“Please.  Gwapong Lalaki and I are wanting to be talking to you.  It is lonely on the island, waiting for sa galit na bulkan…  for the volcano.”

“You… you are waiting for the volcano?”  I looked up at the high mountain peak about a mile inland.  Black smoke curled nastily out of the top of it.

“Yes.  I am being the virgin bride.  I am waiting for my husband to be.”

This of course sounded like some of the worst rumors I had ever heard about South Seas islanders.  It seemed they intended to throw this beautiful, naked young girl into the volcano to appease an angry god or some such nonsense.

“We have to get you out of here,” I said as bravely as I could manage.

“Yes, yes, that is what I am waiting for.”

“Um, you are?”

“Oh, yes, my husband is to be coming and taking me away from here forever.”

I was determined to rescue the poor girl.

“What is your name, sweetie?”

“I am Malutu… the Red Flower of Matuling Lupa.”

“I don’t have a way off the island at the moment, but I can build us a boat or something…”

“First you are coming to the house of Malutu and Gwapong Lalaki.  Follow us.”

She padded out of the clearing on bare feet and back towards the beach.  She apparently had a house to live in while she waited for her evil people to throw her into the volcano.  I followed her, not knowing what else to do.

“Um, Malutu?  You haven’t seen any mermaids on the beach have you?”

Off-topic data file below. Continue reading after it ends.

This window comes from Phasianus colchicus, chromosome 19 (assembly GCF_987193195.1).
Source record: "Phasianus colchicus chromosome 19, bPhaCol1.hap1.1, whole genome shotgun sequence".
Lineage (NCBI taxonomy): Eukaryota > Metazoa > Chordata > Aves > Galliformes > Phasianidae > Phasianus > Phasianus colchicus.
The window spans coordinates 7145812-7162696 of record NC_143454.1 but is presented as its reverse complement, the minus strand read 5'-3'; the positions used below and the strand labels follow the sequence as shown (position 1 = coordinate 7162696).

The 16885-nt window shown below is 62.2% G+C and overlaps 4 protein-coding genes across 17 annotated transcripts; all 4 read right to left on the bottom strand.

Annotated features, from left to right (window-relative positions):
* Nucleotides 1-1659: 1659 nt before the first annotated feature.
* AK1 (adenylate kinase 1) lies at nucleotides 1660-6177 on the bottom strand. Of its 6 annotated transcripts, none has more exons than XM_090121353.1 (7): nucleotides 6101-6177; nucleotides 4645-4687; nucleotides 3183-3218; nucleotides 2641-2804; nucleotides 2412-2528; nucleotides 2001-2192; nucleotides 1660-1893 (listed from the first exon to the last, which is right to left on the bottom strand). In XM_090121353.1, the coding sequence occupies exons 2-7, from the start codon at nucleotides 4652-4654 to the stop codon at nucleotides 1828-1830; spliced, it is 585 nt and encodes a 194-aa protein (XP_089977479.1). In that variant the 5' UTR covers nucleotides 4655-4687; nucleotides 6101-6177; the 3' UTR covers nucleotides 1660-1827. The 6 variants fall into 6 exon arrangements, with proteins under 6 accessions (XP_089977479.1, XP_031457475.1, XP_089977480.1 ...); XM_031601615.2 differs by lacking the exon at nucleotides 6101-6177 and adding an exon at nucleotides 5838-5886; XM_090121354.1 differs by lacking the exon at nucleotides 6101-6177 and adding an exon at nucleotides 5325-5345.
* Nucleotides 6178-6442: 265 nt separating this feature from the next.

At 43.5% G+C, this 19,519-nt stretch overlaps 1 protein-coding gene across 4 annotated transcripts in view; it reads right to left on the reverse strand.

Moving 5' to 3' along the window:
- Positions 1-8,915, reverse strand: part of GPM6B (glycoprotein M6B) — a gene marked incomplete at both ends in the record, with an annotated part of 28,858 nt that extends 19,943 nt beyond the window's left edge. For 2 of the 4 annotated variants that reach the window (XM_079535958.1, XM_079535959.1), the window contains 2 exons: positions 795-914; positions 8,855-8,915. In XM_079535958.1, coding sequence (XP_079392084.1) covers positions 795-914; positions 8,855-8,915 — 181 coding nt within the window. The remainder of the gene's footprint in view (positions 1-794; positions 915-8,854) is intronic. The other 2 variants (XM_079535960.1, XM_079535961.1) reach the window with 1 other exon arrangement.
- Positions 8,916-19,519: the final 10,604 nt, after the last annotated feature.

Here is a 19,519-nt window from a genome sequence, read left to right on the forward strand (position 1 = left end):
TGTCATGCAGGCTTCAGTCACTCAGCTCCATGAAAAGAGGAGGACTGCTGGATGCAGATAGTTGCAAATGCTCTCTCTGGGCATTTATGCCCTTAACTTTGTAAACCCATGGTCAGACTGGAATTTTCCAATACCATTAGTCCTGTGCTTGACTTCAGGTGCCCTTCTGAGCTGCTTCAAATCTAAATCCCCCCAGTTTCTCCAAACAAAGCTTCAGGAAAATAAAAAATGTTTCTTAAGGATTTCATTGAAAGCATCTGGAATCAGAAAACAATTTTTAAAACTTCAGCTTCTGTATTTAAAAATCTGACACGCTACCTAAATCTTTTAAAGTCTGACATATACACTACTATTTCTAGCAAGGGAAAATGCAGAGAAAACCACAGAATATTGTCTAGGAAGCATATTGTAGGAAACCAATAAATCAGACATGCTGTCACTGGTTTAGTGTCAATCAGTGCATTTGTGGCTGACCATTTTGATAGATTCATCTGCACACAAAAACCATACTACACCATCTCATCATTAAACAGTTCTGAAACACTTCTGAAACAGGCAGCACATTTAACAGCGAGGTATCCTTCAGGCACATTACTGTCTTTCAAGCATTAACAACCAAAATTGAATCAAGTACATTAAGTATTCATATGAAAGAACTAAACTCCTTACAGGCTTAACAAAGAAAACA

“Mermaids?  You are meaning sirena Chinooki?”

“You actually know about her?”

“Of course, silly man…  She is being the one who brought you to me.”

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When the Captain Came Calling… Canto 20

Canto Twenty – The Evil Island

We were lost because the Reefer Mary Celeste no longer had a navigator aboard, and Chinooki had apparently destroyed the radio and all the other electronic equipment on board as well.  Kooky and I tried to keep her on the course we had been following, but two of us were simply not enough people to manage a ship of the size of the Mary.  We quickly lost our way in a thick fog and we were going in an unknown direction at too high a rate of speed.  We knew how to use a compass and we might even have been able to wait for the stars if our minds hadn’t been turned to Jell-O pudding by the mermaid’s singing.

“She killed all of our crew, didn’t she?” said Kooky.

“She did.  You know, Chuck warned us about her.  We should’ve listened.”

“You are right, Captain.  I realize that now.  But at the time, it was like I was under a spell or something.  She had power over me.”

“Yes, she did.  Over all of us, apparently.”

“I am so sorry, Captain.  I’ve caused the death of us all, haven’t I?”

“None of us should ever have let someone else take control of our lives.  We should’ve realized the danger from the start.  You can’t blame yourself alone.”